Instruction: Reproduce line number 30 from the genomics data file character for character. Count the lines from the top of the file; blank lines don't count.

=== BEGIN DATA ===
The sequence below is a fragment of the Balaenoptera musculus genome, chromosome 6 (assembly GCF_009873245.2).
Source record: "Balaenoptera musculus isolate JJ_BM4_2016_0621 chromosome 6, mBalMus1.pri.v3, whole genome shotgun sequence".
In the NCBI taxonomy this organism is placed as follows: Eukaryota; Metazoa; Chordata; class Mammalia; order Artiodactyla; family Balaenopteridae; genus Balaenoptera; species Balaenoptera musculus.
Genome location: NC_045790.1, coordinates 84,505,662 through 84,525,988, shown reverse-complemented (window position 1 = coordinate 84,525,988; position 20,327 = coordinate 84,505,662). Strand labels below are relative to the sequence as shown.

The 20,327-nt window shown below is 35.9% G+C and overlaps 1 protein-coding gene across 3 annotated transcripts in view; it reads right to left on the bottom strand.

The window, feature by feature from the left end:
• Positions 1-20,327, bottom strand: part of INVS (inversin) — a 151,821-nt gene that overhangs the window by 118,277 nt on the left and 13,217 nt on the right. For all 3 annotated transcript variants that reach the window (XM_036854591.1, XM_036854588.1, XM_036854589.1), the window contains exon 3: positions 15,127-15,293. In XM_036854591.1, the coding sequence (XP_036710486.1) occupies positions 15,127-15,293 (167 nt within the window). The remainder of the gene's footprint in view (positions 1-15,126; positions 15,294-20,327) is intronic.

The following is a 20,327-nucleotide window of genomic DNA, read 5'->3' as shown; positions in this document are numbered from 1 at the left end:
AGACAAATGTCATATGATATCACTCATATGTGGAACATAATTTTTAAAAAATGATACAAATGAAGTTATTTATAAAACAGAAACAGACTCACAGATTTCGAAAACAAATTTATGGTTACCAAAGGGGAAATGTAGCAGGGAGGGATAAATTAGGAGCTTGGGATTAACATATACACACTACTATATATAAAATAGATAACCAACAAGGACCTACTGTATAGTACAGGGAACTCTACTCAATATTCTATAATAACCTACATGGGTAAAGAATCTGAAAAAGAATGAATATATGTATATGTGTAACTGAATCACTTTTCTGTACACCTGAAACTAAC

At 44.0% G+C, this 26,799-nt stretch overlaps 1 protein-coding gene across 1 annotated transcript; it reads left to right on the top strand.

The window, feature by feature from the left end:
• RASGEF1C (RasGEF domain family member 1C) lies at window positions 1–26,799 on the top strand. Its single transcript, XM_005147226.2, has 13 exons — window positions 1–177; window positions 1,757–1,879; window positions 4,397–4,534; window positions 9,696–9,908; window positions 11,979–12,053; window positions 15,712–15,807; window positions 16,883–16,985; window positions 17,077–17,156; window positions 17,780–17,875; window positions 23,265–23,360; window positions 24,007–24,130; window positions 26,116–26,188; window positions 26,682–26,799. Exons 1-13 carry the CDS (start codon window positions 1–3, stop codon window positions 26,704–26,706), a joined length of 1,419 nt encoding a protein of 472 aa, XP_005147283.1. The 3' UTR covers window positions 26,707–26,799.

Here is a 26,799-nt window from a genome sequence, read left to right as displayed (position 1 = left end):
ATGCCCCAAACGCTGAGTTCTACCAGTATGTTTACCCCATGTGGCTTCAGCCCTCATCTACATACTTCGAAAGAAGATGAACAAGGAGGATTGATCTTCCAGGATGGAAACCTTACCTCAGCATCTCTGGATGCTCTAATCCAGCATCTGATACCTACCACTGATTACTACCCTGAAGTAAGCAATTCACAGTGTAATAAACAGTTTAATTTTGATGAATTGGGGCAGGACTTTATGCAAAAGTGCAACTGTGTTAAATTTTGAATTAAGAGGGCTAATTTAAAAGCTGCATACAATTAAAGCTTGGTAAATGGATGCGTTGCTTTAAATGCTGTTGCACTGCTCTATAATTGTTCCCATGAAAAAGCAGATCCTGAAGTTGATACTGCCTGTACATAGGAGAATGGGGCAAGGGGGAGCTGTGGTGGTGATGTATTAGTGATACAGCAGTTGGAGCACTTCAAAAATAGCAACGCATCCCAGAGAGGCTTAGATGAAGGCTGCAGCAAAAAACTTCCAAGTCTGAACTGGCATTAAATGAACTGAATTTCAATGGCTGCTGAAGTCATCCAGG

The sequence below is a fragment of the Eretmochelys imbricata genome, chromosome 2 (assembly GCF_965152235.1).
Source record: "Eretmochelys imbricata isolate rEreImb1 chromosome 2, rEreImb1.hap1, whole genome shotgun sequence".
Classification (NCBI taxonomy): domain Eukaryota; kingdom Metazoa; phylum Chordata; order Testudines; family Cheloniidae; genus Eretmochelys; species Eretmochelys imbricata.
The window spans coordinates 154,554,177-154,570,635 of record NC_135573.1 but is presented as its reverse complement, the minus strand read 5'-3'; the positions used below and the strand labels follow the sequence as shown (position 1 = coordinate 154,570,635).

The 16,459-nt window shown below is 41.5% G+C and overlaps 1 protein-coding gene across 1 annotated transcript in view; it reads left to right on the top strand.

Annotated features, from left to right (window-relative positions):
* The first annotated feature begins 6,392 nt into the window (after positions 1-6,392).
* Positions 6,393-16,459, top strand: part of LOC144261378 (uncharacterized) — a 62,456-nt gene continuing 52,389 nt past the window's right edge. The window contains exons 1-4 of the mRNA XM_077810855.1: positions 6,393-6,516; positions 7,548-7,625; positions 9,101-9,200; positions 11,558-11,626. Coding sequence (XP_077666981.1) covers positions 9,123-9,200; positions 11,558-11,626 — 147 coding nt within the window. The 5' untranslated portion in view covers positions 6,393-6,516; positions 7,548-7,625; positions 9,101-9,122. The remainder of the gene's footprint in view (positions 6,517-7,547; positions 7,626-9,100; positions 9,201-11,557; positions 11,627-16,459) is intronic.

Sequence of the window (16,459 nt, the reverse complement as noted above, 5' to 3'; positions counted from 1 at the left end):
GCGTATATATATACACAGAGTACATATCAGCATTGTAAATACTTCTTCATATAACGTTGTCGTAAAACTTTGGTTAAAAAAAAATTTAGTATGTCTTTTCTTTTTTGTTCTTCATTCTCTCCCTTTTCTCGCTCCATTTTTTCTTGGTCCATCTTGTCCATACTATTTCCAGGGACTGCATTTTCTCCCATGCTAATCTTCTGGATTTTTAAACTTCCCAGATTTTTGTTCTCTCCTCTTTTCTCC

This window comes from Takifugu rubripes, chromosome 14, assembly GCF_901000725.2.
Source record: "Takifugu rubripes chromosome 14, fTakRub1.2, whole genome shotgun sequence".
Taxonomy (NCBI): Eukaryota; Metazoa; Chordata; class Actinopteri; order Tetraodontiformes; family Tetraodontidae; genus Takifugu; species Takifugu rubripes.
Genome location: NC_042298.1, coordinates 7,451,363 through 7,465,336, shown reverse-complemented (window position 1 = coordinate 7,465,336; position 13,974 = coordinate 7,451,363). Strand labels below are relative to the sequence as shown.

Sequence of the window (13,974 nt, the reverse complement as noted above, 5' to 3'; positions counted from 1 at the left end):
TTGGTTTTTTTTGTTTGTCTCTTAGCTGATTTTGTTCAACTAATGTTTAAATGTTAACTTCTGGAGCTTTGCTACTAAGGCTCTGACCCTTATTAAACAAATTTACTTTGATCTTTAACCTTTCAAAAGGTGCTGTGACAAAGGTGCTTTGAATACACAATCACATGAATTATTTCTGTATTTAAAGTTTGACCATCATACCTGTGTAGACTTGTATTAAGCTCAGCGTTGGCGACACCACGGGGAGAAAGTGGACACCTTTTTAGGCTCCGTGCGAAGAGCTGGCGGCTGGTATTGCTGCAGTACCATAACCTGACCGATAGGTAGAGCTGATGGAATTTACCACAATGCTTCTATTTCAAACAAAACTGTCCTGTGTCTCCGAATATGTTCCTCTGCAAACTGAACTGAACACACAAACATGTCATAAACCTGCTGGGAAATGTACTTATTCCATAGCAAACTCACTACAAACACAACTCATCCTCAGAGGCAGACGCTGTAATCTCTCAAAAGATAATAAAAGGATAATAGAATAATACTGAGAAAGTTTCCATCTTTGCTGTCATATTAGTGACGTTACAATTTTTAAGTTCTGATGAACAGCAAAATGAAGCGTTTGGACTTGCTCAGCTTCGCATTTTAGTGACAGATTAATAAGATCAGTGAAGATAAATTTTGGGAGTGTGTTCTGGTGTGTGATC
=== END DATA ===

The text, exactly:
TTGGTTTTTTTTGTTTGTCTCTTAGCTGATTTTGTTCAACTAATGTTTAAATGTTAACTTCTGGAGCTTTGCTACTAAGGCTCTGACCCTTATTAAACAAATTTACTTTGATCTTTAACCTTTCAAAAGGTGCTGTGACAAAGGTGCTTTGAATACACAATCACATGAATTATTTCTGTATTTAAAGTTTGACCATCATACCTGTGTAGACTTGTATTAAGCTCAGCGTTGGCGACACCACGGGGAGAAAGTGGACACCTTTTTAGGCTCCGTGCGAAGAGCTGGCGGCTGGTATTGCTGCAGTACCATAACCTGACCGATAGGTAGAGCTGATGGAATTTACCACAATGCTTCTATTTCAAACAAAACTGTCCTGTGTCTCCGAATATGTTCCTCTGCAAACTGAACTGAACACACAAACATGTCATAAACCTGCTGGGAAATGTACTTATTCCATAGCAAACTCACTACAAACACAACTCATCCTCAGAGGCAGACGCTGTAATCTCTCAAAAGATAATAAAAGGATAATAGAATAATACTGAGAAAGTTTCCATCTTTGCTGTCATATTAGTGACGTTACAATTTTTAAGTTCTGATGAACAGCAAAATGAAGCGTTTGGACTTGCTCAGCTTCGCATTTTAGTGACAGATTAATAAGATCAGTGAAGATAAATTTTGGGAGTGTGTTCTGGTGTGTGATC